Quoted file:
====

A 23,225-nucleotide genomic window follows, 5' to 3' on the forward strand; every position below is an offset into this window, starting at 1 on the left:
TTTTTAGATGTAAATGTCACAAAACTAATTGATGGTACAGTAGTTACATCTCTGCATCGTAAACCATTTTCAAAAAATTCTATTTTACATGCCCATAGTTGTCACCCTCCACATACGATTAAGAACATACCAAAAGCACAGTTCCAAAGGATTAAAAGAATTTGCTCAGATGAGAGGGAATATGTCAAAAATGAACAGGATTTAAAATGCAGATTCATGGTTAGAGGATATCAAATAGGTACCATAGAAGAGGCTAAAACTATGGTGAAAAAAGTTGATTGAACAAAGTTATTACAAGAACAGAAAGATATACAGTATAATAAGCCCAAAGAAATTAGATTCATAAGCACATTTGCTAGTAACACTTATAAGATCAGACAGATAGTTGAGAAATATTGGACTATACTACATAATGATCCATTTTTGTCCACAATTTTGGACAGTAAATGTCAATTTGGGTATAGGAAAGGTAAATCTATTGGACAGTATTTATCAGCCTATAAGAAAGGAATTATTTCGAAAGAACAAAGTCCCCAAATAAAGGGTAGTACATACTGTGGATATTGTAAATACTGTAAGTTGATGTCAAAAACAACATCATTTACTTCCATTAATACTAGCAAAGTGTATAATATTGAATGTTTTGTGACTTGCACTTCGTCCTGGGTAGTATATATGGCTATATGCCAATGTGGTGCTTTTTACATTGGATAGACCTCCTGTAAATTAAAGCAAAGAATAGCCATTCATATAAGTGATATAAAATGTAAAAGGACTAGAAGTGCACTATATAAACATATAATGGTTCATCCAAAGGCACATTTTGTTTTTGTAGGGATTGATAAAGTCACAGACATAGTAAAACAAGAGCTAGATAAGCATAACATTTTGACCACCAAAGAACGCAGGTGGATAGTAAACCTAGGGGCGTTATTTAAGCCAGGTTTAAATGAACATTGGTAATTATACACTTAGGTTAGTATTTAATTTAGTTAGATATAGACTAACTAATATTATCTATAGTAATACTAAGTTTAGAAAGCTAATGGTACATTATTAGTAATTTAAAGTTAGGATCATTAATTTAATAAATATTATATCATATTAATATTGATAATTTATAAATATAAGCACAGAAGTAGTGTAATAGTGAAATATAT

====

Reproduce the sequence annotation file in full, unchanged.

A 23,225-nucleotide genomic window follows, 5' to 3' on the forward strand; every position below is an offset into this window, starting at 1 on the left:
TTTTTAGATGTAAATGTCACAAAACTAATTGATGGTACAGTAGTTACATCTCTGCATCGTAAACCATTTTCAAAAAATTCTATTTTACATGCCCATAGTTGTCACCCTCCACATACGATTAAGAACATACCAAAAGCACAGTTCCAAAGGATTAAAAGAATTTGCTCAGATGAGAGGGAATATGTCAAAAATGAACAGGATTTAAAATGCAGATTCATGGTTAGAGGATATCAAATAGGTACCATAGAAGAGGCTAAAACTATGGTGAAAAAAGTTGATTGAACAAAGTTATTACAAGAACAGAAAGATATACAGTATAATAAGCCCAAAGAAATTAGATTCATAAGCACATTTGCTAGTAACACTTATAAGATCAGACAGATAGTTGAGAAATATTGGACTATACTACATAATGATCCATTTTTGTCCACAATTTTGGACAGTAAATGTCAATTTGGGTATAGGAAAGGTAAATCTATTGGACAGTATTTATCAGCCTATAAGAAAGGAATTATTTCGAAAGAACAAAGTCCCCAAATAAAGGGTAGTACATACTGTGGATATTGTAAATACTGTAAGTTGATGTCAAAAACAACATCATTTACTTCCATTAATACTAGCAAAGTGTATAATATTGAATGTTTTGTGACTTGCACTTCGTCCTGGGTAGTATATATGGCTATATGCCAATGTGGTGCTTTTTACATTGGATAGACCTCCTGTAAATTAAAGCAAAGAATAGCCATTCATATAAGTGATATAAAATGTAAAAGGACTAGAAGTGCACTATATAAACATATAATGGTTCATCCAAAGGCACATTTTGTTTTTGTAGGGATTGATAAAGTCACAGACATAGTAAAACAAGAGCTAGATAAGCATAACATTTTGACCACCAAAGAACGCAGGTGGATAGTAAACCTAGGGGCGTTATTTAAGCCAGGTTTAAATGAACATTGGTAATTATACACTTAGGTTAGTATTTAATTTAGTTAGATATAGACTAACTAATATTATCTATAGTAATACTAAGTTTAGAAAGCTAATGGTACATTATTAGTAATTTAAAGTTAGGATCATTAATTTAATAAATATTATATCATATTAATATTGATAATTTATAAATATAAGCACAGAAGTAGTGTAATAGTGAAATATAT